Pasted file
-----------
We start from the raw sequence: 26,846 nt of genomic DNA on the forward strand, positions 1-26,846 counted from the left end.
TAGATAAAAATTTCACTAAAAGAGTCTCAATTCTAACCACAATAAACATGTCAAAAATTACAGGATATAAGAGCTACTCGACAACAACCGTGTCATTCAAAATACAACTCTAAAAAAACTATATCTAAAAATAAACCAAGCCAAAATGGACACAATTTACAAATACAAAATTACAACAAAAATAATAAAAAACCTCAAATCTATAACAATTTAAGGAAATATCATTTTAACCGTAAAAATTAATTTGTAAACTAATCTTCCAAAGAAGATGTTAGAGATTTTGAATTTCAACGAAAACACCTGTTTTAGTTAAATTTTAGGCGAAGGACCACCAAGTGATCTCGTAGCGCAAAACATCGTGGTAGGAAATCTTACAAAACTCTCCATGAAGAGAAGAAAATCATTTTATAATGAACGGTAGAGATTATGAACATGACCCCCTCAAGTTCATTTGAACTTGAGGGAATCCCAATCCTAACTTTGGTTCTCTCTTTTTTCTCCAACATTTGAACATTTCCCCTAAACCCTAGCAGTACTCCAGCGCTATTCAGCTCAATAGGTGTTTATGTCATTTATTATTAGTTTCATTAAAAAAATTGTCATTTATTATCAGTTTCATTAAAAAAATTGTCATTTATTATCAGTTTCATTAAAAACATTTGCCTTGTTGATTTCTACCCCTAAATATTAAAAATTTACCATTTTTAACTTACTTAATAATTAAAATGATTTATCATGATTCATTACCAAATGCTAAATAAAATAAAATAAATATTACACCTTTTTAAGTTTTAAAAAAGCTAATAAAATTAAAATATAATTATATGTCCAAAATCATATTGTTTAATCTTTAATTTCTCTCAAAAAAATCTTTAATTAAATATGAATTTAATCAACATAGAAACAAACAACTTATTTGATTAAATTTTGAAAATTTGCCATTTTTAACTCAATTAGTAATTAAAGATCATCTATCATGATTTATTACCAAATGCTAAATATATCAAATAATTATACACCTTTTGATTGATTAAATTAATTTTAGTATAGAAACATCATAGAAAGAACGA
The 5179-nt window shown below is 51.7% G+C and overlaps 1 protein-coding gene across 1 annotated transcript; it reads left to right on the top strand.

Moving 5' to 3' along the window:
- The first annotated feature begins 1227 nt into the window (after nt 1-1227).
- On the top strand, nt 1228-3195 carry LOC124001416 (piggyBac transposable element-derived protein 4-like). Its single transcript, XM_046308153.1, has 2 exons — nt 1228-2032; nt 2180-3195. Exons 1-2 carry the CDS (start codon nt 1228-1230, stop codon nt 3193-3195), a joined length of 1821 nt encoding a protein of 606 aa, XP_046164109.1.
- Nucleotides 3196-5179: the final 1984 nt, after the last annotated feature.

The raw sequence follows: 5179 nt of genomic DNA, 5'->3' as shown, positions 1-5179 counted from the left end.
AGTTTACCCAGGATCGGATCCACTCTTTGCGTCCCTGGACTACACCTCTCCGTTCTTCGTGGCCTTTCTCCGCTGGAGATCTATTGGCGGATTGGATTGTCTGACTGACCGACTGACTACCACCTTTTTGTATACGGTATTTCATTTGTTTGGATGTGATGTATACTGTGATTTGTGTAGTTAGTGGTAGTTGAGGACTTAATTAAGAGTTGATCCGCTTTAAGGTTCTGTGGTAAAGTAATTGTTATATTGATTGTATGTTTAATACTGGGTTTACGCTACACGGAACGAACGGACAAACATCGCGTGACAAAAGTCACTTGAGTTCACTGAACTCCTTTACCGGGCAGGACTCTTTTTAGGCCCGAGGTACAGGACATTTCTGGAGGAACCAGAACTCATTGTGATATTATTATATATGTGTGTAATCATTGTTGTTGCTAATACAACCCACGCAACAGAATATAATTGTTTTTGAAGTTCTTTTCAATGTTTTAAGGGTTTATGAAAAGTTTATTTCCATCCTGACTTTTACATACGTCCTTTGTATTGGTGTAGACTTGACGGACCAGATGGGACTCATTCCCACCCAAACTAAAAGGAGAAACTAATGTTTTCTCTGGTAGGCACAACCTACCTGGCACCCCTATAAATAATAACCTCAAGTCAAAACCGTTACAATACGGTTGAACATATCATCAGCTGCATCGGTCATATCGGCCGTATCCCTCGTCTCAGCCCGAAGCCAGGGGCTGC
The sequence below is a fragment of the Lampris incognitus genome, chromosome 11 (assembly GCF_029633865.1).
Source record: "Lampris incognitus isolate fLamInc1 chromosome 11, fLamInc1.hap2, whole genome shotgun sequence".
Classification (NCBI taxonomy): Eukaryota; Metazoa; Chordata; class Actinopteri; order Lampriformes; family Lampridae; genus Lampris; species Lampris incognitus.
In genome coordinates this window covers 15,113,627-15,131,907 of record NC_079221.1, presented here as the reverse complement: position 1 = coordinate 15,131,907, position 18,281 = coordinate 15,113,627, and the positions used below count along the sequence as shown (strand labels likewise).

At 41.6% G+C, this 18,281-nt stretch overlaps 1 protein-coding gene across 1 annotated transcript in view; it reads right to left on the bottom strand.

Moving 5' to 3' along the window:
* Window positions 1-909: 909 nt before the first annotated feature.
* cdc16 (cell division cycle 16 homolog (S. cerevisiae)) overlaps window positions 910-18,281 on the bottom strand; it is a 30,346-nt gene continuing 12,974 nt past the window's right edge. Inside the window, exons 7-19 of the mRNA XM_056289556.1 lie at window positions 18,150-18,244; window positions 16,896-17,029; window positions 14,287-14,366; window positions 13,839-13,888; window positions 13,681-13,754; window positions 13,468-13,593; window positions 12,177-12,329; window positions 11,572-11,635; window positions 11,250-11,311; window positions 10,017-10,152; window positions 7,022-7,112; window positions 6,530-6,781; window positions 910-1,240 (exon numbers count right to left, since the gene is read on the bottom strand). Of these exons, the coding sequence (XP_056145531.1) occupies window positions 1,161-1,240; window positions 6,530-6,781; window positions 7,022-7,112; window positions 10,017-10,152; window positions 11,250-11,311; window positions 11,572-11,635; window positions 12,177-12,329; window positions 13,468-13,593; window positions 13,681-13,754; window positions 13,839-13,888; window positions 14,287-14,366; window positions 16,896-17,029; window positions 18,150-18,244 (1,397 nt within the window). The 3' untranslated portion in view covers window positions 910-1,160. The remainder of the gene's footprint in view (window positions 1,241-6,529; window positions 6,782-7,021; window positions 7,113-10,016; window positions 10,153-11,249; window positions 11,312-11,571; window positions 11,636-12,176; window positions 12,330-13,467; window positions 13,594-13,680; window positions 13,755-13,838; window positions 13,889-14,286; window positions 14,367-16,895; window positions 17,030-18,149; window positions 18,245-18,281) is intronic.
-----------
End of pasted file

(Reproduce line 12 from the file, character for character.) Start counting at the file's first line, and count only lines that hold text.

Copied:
Classification (NCBI taxonomy): Eukaryota; Metazoa; Chordata; class Actinopteri; order Lampriformes; family Lampridae; genus Lampris; species Lampris incognitus.